Brightest and fastest growing: Astronomers identify record-breaking quasar

This artist’s impression shows the record-breaking quasar J059-4351, the bright center of a distant galaxy powered by a supermassive black hole. Using ESO’s Very Large Telescope (VLT) in Chile, this quasar is the most luminous object ever observed in the universe. The supermassive black hole, seen here pulling in surrounding matter, has a mass 17 billion times that of the Sun and is growing as massive as the other Sun every day, making it the most massive black hole ever. is the fastest growing black hole. Credit: ESO/M Kornmesser

Using the European Southern Observatory’s (ESO) Very Large Telescope (VLT), astronomers have characterized a bright quasar, making it not only the brightest of its kind, but also the largest ever observed. It is also described as something shiny. Quasars are the bright cores of distant galaxies, and massive black holes power them.

The black hole in this record-breaking quasar is growing at the rate of one Sun per day, making it the fastest growing black hole ever.

The quasars that power black holes gather matter from their surroundings in an energetic process that emits enormous amounts of light. So much so that quasars are some of the brightest objects in our sky, meaning that even distant objects are visible from Earth. In general, the most luminous quasars indicate the fastest growing massive black holes.

“We have discovered the fastest growing black hole to date. It has a mass of 17 billion suns and eats only one sun per day,” says Christian Wolff, an astronomer. at the Australian National University (ANU) and lead author of the study published Nature Astronomy. The quasar, called J0529-4351, is so far from Earth that it took 12 billion years for its light to reach us.

This video takes us on a journey from our Milky Way to the bright center of a distant galaxy in the sky, quasar J0529-4351, in the direction of the constellation Pictor. Credit: ESO/N Risinger (skysurvey.org)/Digitized Sky Survey 2/Dark Energy Survey/M. Kornmesser. Music: Astral Electronic

The material being pulled toward the black hole ejects so much energy in a disk that J0529-4351 is 500 trillion times brighter than the Sun. “All this light comes from a hot accretion disk seven light-years in diameter—it must be the largest accretion disk in the universe,” says ANUP Ph.D. student and co-author Samuel Lai. Seven light years is about 15,000 times the distance from the Sun to Neptune’s orbit.

Remarkably, this record-breaking quasar was hidden in plain sight. “It’s surprising that it’s still unknown when we already know about a million less impressive quasars. It’s been staring us in the face until now,” said Christopher Onkin, an astronomer at ANU. say The object appeared in images from the 1980 ESO Schmidt Southern Sky Survey, but was not recognized as a kosher until decades later, he added.

Finding quasars requires precise observational data from large areas of the sky. The resulting datasets are so large that researchers often use To analyze and explain them Apart from other celestial objects.

However, these models are trained on existing data, which limits the potential candidates to those that are already known. If a new quasar is brighter than any previously seen, the program may reject it and instead classify it as a star not too far from Earth.

Credit: IT

An automated analysis of data from the European Space Agency’s Gaia satellite passed over J0529-4351 because it is too bright to be a quasar, suggesting it to be a star instead. Researchers identified it as a distant quasar last year using observations from the ANU 2.3-meter telescope at the Siding Spring Observatory in Australia.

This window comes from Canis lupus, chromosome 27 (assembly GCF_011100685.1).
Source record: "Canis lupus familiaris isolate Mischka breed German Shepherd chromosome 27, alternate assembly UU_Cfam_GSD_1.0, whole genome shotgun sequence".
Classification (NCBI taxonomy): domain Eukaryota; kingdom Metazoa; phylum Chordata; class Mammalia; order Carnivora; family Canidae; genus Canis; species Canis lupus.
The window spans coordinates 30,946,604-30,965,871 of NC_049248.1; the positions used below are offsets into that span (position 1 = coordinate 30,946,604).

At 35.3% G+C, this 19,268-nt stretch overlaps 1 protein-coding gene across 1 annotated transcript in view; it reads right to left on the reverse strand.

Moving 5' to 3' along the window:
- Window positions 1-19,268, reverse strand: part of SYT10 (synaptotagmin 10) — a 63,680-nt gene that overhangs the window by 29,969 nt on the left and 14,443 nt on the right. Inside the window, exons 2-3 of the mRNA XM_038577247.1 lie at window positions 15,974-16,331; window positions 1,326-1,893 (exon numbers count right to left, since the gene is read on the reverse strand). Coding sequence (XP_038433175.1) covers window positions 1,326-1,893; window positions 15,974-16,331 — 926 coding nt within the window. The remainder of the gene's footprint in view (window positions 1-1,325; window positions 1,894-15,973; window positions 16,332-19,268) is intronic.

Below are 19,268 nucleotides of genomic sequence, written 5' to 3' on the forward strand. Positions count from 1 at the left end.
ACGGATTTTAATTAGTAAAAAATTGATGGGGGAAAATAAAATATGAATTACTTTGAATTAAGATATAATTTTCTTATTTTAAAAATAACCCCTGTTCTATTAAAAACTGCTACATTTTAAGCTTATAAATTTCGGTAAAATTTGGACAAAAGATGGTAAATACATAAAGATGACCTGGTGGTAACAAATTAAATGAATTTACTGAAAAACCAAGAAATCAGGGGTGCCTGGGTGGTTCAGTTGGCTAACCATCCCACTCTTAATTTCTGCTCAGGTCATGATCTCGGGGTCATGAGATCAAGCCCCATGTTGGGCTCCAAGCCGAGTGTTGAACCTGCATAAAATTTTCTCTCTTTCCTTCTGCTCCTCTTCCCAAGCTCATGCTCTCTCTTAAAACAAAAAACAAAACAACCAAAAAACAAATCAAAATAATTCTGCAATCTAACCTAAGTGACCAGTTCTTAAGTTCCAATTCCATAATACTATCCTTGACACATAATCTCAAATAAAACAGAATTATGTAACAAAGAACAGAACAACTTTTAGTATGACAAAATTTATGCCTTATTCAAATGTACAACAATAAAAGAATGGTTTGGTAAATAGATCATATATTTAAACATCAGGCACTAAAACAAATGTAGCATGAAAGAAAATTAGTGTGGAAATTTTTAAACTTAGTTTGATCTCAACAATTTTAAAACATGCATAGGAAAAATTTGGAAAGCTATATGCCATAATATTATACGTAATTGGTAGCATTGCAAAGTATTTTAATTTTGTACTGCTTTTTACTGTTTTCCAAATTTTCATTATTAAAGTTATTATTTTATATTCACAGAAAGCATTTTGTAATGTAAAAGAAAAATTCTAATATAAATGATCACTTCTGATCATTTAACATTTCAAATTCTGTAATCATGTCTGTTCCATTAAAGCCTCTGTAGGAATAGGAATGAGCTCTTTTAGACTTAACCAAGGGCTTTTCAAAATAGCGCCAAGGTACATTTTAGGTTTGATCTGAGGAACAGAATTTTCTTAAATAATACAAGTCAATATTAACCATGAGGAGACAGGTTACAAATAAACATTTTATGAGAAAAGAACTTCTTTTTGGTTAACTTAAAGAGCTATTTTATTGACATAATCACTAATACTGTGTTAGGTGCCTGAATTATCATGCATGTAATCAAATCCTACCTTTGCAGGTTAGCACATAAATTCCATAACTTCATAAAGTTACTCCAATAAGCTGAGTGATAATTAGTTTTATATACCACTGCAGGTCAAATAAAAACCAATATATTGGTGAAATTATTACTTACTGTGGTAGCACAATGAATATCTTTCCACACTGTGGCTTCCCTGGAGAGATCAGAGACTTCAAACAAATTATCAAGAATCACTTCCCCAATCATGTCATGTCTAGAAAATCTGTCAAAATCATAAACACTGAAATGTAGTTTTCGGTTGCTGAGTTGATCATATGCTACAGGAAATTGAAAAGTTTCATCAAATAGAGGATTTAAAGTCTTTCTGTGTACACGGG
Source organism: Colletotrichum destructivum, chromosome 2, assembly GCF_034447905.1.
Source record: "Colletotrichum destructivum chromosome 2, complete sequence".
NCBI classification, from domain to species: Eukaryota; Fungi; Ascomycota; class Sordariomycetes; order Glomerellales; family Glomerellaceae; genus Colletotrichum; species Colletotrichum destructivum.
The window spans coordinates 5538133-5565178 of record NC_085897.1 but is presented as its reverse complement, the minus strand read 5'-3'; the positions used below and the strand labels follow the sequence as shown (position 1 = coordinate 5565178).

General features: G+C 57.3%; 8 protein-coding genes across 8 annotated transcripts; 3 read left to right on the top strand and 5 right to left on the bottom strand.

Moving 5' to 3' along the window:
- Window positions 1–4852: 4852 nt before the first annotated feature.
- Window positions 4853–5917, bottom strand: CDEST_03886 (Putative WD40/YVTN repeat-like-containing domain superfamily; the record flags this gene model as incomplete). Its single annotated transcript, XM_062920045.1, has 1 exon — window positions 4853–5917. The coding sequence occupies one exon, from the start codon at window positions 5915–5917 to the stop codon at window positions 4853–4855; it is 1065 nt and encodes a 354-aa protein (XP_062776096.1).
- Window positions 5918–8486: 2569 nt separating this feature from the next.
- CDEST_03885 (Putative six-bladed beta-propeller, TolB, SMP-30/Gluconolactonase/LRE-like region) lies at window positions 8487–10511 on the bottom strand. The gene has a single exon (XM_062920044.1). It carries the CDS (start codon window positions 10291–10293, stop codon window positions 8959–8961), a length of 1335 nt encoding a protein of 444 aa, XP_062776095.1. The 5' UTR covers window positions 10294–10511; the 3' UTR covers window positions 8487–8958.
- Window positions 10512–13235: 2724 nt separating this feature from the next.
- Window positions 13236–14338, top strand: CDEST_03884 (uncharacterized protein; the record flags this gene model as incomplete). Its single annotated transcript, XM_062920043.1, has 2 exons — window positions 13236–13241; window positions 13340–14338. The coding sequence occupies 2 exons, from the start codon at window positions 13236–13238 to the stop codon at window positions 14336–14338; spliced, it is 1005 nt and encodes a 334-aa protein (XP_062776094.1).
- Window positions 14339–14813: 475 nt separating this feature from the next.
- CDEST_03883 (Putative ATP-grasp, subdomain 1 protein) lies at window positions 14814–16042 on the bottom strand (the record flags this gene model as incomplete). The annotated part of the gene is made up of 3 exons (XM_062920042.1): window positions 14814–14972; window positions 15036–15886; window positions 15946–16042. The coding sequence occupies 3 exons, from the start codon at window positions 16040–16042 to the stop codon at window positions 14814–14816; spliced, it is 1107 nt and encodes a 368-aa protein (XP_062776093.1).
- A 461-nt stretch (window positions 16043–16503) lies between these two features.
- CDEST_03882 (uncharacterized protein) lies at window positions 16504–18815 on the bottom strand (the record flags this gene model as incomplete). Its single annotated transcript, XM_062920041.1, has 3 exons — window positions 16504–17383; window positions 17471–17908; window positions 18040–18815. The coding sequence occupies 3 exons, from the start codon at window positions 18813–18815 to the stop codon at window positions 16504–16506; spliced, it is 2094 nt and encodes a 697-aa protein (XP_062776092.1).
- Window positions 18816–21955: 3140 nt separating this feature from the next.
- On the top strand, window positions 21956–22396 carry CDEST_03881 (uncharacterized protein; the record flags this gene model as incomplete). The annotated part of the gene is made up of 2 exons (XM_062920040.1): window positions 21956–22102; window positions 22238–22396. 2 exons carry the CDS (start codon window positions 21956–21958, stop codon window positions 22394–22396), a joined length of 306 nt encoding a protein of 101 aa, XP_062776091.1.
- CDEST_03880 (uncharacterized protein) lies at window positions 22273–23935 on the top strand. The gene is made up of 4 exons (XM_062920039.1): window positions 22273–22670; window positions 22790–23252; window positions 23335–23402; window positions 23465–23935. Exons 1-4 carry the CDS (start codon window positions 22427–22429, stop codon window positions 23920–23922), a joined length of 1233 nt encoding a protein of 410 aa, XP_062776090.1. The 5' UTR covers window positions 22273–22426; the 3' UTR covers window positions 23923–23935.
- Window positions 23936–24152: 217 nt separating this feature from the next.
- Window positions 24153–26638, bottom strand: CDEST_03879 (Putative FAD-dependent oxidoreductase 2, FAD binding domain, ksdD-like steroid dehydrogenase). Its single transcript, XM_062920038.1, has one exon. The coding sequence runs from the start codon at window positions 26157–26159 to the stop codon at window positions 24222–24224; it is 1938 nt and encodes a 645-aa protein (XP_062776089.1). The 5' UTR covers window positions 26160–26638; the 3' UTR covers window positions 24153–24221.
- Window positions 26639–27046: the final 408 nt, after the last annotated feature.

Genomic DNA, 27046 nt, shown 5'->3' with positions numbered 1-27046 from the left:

However, discovering that it is the brightest quasar ever observed required measurements with a larger telescope and a more precise instrument. The X-Shooter Spectrograph on ESO’s VLT in Chile’s Atacama Desert provided important data.

The fastest growing black hole ever discovered would also be an excellent target for the GRAVITY+ upgrade to ESO’s VLT Interferometer (VLTI), which is designed to accurately measure the mass of black holes. including far from Earth. Additionally, ESO’s Extremely Large Telescope (ELT), a 39-meter telescope under construction in Chile’s Atacama Desert, will make it possible to further identify and characterize such elusive objects.

Brightest and fastest growing: Astronomers identify record-breaking quasar

This image shows the region of the sky where the record-breaking Qusar J0529-4351 is located. Using ESO’s Very Large Telescope (VLT) in Chile, this quasar is the most luminous object ever observed in the universe. This image is made from images that are part of the Digitized Sky Survey 2, while the inset shows the location of the quasar in the Dark Energy Survey image. Credit: ESO/Digitized Sky Survey 2/Dark Energy Survey

Finding and studying is a distant thing. may shed light on some of the mysteries of the early universe, including how they and their host galaxies formed and evolved. But that’s not the only reason Wolf seeks them out. “Personally, I just love the chase,” he says. “For a few minutes a day, I feel like a kid again, playing treasure hunt, and now I bring everything I’ve learned to the table.”

More information:
Christian Wolff, Daily Solar Mass Accretion by a 17 Billion Solar Mass Black Hole, Nature Astronomy (2024). DOI: 10.1038/s41550-024-02195-x. www.nature.com/articles/s41550-024-02195-x

Reference: Brightest and fastest growing: Astronomers identify record-breaking quasar (2024, February 19) https://phys.org/news/2024-02-brightest-fastest-astronomers February 19, 2024 Retrieved from -quasar.html

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